Tuesday, March 15, 2016
Time: 09:00 to 09:00
Location: University of Limerick, Ireland
This interactive workshop will explore the current climate on Higher Education and the effects on assessment. Participants will be asked to challenge the assumptions of assessment (module v programme level assessment; role of constructive alignment in providing coherent feedback; assessment standards, common view of feedback etc.) and their own views on these. Managing student expectations and effective feedback will be examined in light of what students consider ‘good’ or ‘bad’ feedback to be. Ultimately, the participants will be asked to consider how they can use feedback to enhance assessment as learning.
The learning outcomes are:
Explore the existing assessment climate and the challenges that prevail
Encourage student engagement through a variety of assessment methods
Consider alternative approaches to feedback in order to improve effectiveness of assessment.
8.30 - 9.00: Registration
9.00: Introduction and Welcome
9.15: Challenging the Assumptions of Assessment - Prof Margaret Price, Director of ASKe Pedagogy Research Centre, Price Oxford Brookes University.
1.15: Examination Feedback: Assessing the Outcomes - Dr Louise Naylor, Director for the Unit for the Enhancement of Learning and Teaching, University of Kent
Feedback should not be restricted to certain forms of assessment and is unusual in terms of end of term exam feedback. This workshop will explore the experience at University of Kent, where they embarked on a project to review policy and practice in this area, and in collaboration with students, considered the purposes, benefits and challenges surrounding examination feedback (Jonsson, 2012). As part of revising their Assessment and Feedback Policy, staff and student views on examination feedback were gathered and compared with practice elsewhere. What emerged was a very mixed picture across the sector - no consistency with regard to policy or mode of feedback, with varying limitations on programme stage or cohort level and ranging access to scripts (from none to full access). Moreover, a clear disparity emerged between the high requests for, and low uptake of, examination feedback by students who paradoxically, advocated for greater examination preparation opportunities (e.g. revision sessions or mock exams) that could feedforward into improving their performance in a more timely way. In this workshop, participants will be encouraged to share individual experiences with examination feedback and then in groups, explore further the challenges of making any examination feedback process both effective and efficient.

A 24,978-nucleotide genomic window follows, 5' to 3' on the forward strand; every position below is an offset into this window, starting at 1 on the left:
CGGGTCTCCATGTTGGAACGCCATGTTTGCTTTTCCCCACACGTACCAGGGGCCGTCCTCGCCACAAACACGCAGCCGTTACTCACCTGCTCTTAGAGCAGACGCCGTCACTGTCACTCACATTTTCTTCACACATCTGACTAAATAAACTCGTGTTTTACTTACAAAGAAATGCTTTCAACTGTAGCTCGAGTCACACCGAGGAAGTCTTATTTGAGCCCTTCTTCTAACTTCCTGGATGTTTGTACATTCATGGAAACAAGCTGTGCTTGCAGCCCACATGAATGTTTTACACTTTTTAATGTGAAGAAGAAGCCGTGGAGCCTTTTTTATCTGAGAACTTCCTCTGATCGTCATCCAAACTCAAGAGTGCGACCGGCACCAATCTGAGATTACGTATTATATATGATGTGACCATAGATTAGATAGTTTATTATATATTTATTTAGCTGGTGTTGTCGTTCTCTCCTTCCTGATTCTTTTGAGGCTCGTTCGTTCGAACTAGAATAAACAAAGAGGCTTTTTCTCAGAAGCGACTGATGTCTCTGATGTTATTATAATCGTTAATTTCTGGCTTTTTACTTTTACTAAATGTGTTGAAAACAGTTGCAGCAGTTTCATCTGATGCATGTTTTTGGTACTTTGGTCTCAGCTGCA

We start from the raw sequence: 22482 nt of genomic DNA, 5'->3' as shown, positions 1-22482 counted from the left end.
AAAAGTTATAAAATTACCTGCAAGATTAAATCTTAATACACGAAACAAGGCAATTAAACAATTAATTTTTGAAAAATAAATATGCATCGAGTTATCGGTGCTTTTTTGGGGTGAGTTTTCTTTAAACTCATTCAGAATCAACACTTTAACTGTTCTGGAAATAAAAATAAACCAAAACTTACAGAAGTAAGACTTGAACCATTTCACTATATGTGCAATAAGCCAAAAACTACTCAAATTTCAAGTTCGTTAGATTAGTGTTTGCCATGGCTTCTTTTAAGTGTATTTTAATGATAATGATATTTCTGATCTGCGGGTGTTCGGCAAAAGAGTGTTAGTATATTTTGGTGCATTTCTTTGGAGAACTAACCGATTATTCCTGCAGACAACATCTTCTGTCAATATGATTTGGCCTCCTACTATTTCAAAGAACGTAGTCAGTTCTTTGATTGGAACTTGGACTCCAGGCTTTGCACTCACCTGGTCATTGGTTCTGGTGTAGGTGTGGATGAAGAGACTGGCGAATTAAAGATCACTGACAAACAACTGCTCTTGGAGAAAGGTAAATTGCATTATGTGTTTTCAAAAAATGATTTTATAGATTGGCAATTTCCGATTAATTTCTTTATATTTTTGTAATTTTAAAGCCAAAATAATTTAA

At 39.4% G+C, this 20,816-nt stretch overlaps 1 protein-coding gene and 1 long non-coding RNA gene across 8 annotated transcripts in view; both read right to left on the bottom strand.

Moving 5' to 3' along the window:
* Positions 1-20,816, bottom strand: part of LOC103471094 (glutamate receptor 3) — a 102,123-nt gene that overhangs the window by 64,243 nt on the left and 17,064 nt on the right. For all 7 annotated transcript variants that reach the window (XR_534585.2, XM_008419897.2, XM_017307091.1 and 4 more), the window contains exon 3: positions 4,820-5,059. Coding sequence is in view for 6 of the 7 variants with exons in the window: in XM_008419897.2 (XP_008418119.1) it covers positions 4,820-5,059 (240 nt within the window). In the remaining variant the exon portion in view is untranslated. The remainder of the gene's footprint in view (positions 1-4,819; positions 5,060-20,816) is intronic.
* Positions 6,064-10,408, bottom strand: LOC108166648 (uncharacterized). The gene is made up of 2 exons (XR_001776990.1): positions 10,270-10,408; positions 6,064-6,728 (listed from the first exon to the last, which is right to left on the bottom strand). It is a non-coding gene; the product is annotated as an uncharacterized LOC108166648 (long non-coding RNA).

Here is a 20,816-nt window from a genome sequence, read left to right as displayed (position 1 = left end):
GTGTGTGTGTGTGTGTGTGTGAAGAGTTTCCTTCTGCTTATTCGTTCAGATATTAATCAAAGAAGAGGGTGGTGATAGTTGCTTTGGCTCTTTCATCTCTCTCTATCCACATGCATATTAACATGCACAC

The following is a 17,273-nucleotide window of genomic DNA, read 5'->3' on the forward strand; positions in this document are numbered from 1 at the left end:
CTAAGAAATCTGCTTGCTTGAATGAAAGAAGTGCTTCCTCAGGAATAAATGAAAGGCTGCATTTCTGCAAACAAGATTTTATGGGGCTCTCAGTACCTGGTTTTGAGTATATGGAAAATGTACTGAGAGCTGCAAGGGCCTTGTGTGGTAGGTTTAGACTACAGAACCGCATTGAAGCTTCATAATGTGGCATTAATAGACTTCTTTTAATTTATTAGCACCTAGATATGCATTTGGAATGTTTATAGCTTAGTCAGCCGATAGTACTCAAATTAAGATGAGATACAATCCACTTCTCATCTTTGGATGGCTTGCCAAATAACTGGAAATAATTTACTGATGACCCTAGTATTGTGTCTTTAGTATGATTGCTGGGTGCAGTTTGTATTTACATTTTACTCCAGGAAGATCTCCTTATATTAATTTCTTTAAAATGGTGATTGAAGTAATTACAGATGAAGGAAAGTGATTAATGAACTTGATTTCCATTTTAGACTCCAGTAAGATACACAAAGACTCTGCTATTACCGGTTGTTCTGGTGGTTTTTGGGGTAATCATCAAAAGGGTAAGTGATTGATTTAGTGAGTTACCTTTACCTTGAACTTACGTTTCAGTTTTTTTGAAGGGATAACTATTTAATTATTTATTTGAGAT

By the end of this session, delegates will be able to:
Appreciate a range of policies and practice regarding examination feedback
Consider approaches to providing examination feedback
Assess the impact on staff workload and student performance
This interactive workshop is aimed at all faculty and staff teaching in Higher Education in addition to those in course management and co-ordination roles.